Supply with conventional ceramic veneers

With conventional veneers, the dentist prepares the damaged teeth before bonding: To do this, he removes around 0.5 millimeters of the tooth surface with a special grinding tool. It also rounds off possible edges so that the oral cavity is not injured or the ceramic material breaks. For this pretreatment, the patient is given a local anesthetic injection.

To attach the individually made veneers, the dentist carefully dries the tooth surface and cleans the adhesive surface. Then he attaches the veneers to the teeth with a special bonding technique (adhesive technique).

Temporarily, i.e. until the final veneer is completed, the patient receives temporary veneers.

Provision of non-prep veneers

No local anesthesia or removal of tooth substance is necessary for treatment with non-prep veeners. The dentist attaches the wafer-thin adhesive shells to the dry tooth surface after careful cleaning.

Restoration of composite veneers

A dental technician is not required for the restoration with a composite veneer - a tooth-colored, malleable material that is also used for classic fillings: the dentist slightly roughen the tooth surface with a special solution so that the composite adheres better. The teeth are not ground. Then he applies the composite directly to the tooth surface in several layers. Each individual layer is cured with a special lamp. Finally, the dentist polishes the composite layer so that it shines like the natural tooth.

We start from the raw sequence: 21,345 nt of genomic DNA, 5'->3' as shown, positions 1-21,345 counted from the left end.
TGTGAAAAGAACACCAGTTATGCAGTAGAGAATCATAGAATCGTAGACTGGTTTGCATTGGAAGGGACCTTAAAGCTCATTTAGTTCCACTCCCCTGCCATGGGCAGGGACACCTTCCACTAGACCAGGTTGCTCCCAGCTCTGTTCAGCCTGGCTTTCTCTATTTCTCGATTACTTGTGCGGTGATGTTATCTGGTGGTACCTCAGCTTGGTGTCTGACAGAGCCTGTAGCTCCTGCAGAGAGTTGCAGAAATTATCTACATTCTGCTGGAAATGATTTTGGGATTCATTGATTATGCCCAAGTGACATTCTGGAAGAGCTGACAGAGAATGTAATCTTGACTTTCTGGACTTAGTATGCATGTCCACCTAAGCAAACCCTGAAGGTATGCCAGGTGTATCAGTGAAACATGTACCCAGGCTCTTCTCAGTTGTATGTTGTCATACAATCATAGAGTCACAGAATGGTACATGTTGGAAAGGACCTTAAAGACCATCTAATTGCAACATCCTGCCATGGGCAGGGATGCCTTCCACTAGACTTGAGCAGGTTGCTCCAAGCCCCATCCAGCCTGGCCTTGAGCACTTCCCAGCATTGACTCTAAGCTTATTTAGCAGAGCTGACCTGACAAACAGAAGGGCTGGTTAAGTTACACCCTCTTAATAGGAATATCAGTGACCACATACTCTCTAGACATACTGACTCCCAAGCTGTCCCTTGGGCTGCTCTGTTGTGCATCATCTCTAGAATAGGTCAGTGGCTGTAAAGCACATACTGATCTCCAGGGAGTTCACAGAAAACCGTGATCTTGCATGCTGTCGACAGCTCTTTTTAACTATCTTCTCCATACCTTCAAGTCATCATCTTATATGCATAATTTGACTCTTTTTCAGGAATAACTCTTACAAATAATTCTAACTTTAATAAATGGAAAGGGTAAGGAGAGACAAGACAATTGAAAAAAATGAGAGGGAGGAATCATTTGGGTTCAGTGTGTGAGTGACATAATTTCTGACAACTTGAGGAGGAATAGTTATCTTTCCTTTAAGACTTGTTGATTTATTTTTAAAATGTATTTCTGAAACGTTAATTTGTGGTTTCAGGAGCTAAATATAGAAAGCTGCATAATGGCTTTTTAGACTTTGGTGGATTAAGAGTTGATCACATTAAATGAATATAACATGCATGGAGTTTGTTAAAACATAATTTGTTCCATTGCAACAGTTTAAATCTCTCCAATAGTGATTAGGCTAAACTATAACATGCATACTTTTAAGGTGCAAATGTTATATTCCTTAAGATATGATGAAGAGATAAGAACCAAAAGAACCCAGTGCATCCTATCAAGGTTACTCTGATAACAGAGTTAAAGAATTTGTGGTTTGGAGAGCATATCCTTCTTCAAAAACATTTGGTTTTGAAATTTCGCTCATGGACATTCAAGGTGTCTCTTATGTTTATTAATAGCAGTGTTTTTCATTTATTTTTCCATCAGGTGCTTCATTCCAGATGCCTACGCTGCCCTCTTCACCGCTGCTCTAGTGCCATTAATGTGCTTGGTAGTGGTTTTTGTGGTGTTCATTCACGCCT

What are the risks of veneers?

In particular, the necessary grinding of the teeth with conventional veneers can lead to complications. As a result of the removal of enamel, the tooth can become particularly sensitive to heat and cold and can therefore cause sharp pain when consuming hot or cold food and drinks. With non-prep veneers (which do not require grinding), there is no risk of temperature-sensitive teeth.

In rare cases, veneers can loosen or break. Then another dental treatment and possibly the preparation of a new veneer is necessary.

In veeners that have not been carefully glued and adjusted, bacteria can settle at the contact points between the tooth and the veneer. This can lead to tooth decay and other germ-related dental diseases.

What do you have to consider with veneers?

Basically, veneers can cope with all normal everyday loads. Biting something that is too hard (e.g. cherry pit) can damage them just like a natural tooth.

Visit the dentist for check-ups every six months. This checks the position of the veneers and can detect and treat caries at an early stage.

Veneers: durability

Thanks to modern ceramics and very stable adhesive bonds, ceramic veneers are particularly durable. Many patients have been wearing veneers for over 15 years. Careful oral hygiene can further extend the shelf life of high quality veneers. Avoid biting particularly hard bites to avoid damaging your Veneers to prevent.